Review by Karl Verhoven
In the mid-1980s Frank Miller’s success with his radical reinterpretation of Batman in The Dark Knight Returns and John Byrne’s commercially successful re-boot of Superman encouraged DC to trust other creators with revising further heroes. Like Byrne, Miller and Mike Grell on Green Arrow, Tim Truman wasn’t a name associated with DC, but as they did, he come up with a viable new take on a hero with a past and a pedigree. Before and since, however, DC hasn’t ever managed to cultivate an audience for Hawkman beyond a few years at a time. Even in the 1960s the idea of a superhero who just flew was becoming dated, so he was transformed into an alien who arrived on Earth to study its culture, looking suspiciously human himself.
It’s the alien aspect that Truman builds on to reinvigorate the feature, both radical and engrossing as the political manoeuvring on Katar Hol’s planet of Thanagar provides the background. Thanagar has conquered every world in its vicinity, and enslaves the inhabitants of those worlds, condemning them to live in appalling conditions at street level while the privileged occupy the skies, both via flying technology and luxury high rise apartments. The social iniquity sits ill with Katar, intelligent and compassionate, who despises what Thanagar now represents. “We were a good people once”, he wistfully informs someone late in the story. Despite being born into nobility, Katar chooses to join the flying police force, his first missions deep in the bowels of the city where he sees the desperation of deprivation for himself. Hawkman had always previously been presented with Hawkgirl, and Shayera is duly introduced, but Truman’s applied as much thought to her as the remainder of Hawkworld, and she’ll surprise.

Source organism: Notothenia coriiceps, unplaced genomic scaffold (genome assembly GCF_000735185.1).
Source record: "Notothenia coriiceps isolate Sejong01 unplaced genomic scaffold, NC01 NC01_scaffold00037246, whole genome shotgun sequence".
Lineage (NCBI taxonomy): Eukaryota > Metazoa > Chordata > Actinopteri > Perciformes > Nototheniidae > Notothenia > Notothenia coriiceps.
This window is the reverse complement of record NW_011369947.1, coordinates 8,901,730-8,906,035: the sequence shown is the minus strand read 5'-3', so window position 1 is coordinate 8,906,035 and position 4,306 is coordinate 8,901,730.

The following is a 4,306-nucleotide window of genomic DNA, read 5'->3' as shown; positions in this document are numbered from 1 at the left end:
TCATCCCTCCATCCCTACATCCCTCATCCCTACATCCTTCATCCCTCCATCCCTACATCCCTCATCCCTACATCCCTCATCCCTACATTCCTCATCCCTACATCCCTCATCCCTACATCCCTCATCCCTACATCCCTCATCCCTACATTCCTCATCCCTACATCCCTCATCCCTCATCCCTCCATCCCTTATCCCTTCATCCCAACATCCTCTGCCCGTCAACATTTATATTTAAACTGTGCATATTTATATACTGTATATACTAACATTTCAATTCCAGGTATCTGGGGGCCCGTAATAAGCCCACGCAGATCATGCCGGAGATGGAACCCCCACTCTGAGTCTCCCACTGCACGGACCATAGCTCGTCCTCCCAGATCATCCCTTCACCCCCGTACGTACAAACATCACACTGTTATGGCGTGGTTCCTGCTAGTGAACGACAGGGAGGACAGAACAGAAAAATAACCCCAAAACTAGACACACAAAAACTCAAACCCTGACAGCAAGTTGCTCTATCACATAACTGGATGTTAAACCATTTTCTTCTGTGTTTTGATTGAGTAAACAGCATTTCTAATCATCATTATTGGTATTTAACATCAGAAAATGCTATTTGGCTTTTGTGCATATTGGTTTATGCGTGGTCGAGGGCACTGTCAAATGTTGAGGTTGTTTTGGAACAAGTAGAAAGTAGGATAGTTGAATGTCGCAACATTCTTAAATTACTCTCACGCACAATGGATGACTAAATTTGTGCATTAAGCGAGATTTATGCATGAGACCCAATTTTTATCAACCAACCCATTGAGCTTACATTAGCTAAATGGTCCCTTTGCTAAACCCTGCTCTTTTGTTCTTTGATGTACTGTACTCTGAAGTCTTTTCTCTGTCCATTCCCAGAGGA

This is a fall and rise story, a three act tragedy, and to convince about the social conditions Truman needs to ensure a certain grubbiness about his art, which is superbly achieved as he populates the underworld with an imaginative selection of dispossed other races. His militaristic modifications to Hawkman’s frankly ridiculous previous costume work well as designs, and if he’s not as convincing when it comes to opulence, that doesn’t affect the story much. While the page layouts tell the story well, it’s strange that Truman only very rarely draws anyone as a full figure.
You need know nothing about Hawkman or his background before sampling Hawkworld, as Truman lays everything out. It’s a persuasive reboot, but self-contained and working well as an individual graphic novel.